Drive failures are inevitable

I generally modify my computers with new hard drives and additional RAM after purchasing them. I added RAM to my iBook and replaced the HDD in both my MacBook and MacBook Pro. I bought a 250GB Seagate drive for my MacBook back in 2008 sometime and used it inside my MacBook Pro when I bought it in December 2009. I had no problems with it during that time. I installed Boot Camp, did 200GB+ backups and it didn’t hesitate.

A few weeks ago I closed the lid on my MBP to do some other work, but when I came back to it, I got the password authentication screen and the machine stalled. I left it be for a few minutes, but clearly something was wrong after 20 minutes. Forcing a shutdown, the machine booted to the grey loading screen and no further. That told me something was definitely wrong, so I went to the MacRumors forums and posted a message about the Blank Screen of Death that has afflicted many other MBP owners. During this time I also removed the HDD from the MBP and installed it into an enclosure for use with another MacBook. When it didn’t mount, I started to get more nervous, and the obvious beeping of the drive did not help. So I admitted defeat and prepared to purchase another drive the next day, which I did.

After taking the drive into a data recovery service just for an evaluation, it turns out the drive had seized, and a repair was likely to return all my data, but at the minimum charge of $500. Since I had already rebuilt the website data I had lost and most of my applications were on my 2 week old backup, I’m going to take a pass on the repair.

This entire event has taught me a number of things that I’ll outline here.

  1. Hard drive failures are inevitable
    It really isn’t a case of if, but when. Especially in a laptop, where the fragile spinning components are tossed and turned and operated at weird angles. Be prepared.
  2. Backup regularly
    Buy an external drive, and either use Time Machine or other cloning software to create regular backups. I lost all of 1 website, most of another and a few photos from a trip. The websites I’ve since rebuilt, but if the other data had been mission critical, I could have been in big trouble.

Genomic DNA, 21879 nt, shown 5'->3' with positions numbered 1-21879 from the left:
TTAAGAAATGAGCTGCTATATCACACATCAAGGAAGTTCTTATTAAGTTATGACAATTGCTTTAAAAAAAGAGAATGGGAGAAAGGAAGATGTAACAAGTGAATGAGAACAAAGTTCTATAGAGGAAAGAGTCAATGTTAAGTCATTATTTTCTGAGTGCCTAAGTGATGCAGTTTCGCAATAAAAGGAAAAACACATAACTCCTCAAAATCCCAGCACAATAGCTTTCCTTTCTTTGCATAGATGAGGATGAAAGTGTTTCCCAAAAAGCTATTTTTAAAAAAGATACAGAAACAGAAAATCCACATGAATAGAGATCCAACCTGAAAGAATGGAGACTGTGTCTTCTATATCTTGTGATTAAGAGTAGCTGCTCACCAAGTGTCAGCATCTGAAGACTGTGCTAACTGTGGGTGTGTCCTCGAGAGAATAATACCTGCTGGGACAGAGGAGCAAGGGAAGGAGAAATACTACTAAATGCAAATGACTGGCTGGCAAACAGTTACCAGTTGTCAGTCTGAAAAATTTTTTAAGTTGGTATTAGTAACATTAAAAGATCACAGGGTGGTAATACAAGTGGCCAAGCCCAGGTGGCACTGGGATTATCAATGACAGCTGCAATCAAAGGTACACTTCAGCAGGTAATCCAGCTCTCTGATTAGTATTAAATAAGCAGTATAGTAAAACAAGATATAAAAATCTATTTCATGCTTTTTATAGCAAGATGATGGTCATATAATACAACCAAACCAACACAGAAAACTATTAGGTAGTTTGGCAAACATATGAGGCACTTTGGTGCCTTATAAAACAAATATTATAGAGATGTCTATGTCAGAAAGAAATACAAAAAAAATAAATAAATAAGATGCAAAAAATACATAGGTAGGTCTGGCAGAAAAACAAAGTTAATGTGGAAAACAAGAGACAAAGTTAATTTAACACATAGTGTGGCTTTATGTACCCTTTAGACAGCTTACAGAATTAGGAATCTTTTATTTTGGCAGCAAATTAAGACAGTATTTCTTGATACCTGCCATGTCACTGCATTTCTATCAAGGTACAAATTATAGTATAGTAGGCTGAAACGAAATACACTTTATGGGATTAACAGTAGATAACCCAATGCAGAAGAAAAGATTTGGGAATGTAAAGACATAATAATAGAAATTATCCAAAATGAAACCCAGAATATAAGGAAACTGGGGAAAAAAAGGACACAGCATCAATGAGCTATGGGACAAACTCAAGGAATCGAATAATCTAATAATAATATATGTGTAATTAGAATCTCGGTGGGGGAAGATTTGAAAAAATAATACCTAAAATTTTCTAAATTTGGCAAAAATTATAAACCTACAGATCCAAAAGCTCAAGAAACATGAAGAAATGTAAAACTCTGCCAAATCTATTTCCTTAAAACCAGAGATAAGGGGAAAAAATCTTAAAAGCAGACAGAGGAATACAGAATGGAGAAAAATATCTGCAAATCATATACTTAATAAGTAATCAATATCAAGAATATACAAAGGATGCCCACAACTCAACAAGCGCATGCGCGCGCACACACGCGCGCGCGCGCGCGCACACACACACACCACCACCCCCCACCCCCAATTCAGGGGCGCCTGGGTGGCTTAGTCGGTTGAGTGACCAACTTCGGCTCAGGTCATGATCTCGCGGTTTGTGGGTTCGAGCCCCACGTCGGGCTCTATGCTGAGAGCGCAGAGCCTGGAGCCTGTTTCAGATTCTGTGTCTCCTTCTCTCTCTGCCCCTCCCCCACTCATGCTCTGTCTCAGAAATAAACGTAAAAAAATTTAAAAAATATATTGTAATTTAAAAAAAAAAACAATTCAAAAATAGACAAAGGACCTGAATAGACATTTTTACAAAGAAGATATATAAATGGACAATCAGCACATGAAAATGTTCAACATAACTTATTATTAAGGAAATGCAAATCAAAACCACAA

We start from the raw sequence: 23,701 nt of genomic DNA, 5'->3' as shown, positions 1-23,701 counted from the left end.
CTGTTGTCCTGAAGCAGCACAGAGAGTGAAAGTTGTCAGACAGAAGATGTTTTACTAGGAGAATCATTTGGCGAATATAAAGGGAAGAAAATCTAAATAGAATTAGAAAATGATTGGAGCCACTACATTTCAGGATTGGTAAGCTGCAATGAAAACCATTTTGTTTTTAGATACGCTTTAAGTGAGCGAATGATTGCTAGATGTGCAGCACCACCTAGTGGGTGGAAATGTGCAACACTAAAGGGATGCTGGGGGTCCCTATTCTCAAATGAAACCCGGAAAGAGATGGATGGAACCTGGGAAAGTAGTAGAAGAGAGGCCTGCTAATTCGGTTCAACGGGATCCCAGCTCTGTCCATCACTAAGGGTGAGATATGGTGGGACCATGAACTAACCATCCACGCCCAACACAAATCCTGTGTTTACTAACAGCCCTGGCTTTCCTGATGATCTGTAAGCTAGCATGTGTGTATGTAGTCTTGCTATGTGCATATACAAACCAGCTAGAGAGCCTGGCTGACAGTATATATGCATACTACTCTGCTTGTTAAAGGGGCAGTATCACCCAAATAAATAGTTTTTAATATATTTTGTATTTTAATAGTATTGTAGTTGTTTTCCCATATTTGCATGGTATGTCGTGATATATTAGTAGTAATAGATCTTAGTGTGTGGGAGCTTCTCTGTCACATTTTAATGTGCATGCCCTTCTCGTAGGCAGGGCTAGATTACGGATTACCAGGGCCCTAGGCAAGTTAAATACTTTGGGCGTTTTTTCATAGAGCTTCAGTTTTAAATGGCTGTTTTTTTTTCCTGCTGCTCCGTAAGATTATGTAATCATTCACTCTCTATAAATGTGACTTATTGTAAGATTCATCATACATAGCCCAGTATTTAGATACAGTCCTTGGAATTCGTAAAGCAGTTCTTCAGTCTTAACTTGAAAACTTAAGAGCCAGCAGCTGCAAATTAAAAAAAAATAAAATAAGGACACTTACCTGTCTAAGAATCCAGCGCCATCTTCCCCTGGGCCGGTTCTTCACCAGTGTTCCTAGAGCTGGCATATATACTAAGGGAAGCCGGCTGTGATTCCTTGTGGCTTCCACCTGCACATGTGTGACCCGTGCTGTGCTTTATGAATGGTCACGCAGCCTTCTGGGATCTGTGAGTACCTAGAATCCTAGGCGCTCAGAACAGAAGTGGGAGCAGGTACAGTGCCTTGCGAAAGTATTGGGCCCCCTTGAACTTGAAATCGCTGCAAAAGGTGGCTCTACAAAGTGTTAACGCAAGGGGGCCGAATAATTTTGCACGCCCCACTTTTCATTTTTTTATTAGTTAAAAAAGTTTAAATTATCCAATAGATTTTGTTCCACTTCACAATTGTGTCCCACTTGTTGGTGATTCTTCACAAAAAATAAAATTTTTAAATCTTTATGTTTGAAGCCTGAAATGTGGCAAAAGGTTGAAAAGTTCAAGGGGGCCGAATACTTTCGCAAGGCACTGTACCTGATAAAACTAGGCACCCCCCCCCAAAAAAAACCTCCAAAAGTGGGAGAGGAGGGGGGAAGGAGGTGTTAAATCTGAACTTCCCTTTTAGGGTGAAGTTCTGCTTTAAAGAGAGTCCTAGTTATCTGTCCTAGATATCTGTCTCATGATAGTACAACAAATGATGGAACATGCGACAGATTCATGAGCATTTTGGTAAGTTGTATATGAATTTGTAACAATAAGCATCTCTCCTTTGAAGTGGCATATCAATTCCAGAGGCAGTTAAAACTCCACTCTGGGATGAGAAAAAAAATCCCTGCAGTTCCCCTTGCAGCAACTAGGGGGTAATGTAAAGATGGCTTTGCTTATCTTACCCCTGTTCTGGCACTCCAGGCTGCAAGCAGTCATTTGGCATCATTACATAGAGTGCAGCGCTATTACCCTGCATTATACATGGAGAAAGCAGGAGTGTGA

3. Check your backups
    I use Carbon Copy Cloner to build images of the drive and store those on my Ubuntu file server. In the process of retrieving some after replacing the drive, the image would not eject, then would not mount due to a corrupt file system. It worked out after rebooting, but was a cause for concern. Be sure to check your backups often to make sure they are updated as expected.
  4. Double check drive reliability
    I probably have more than 8 hard drives in my possession right now, and most are Western Digital. Of the drives I’ve had fail, all are of the 2.5″ variety and only 1 is WD. I believe I will be purchasing WD drives for the near future (my replacement drive is a 320GB Caviar Black). Before buying a new hard drive, especially for laptops, research reliability data for various manufacturers to see if there is more satisfaction with particular vendors.
  5. Data recovery is expensive
    My $500 is the starting price of recovery, which I received because the firm believed I was a student. Many recoveries reach far higher, due exclusively to the manner in which data is recovered. If the repair is straightforward, the cost is far lower than if it requires extensive reconstruction. If your hard drive ever dies and you need recovery, prepare the platinum card because regardless of data volume, you’ll be paying a lot.
  6. Consider drive upgrades regularly
    You have no way of knowing which drive will stop after 3 years or 8, but after this latest drive death, I will be upgrading storage every 2 years or so. Once SSDs are more cost effective, I’ll move to those (which brings their own problems) but I think the key to reliable storage is fresh media.

Data loss is no fun for anyone, but with the right safety measures in place, you can come back from the loss with minimal downtime and lost material.

One comment on “Drive failures are inevitable
  1. Brian Cain says:

    Great Post! Great pointers too. I can really appreciate the bullet points you have outlined.
    http://www.ecodatarecovery.com

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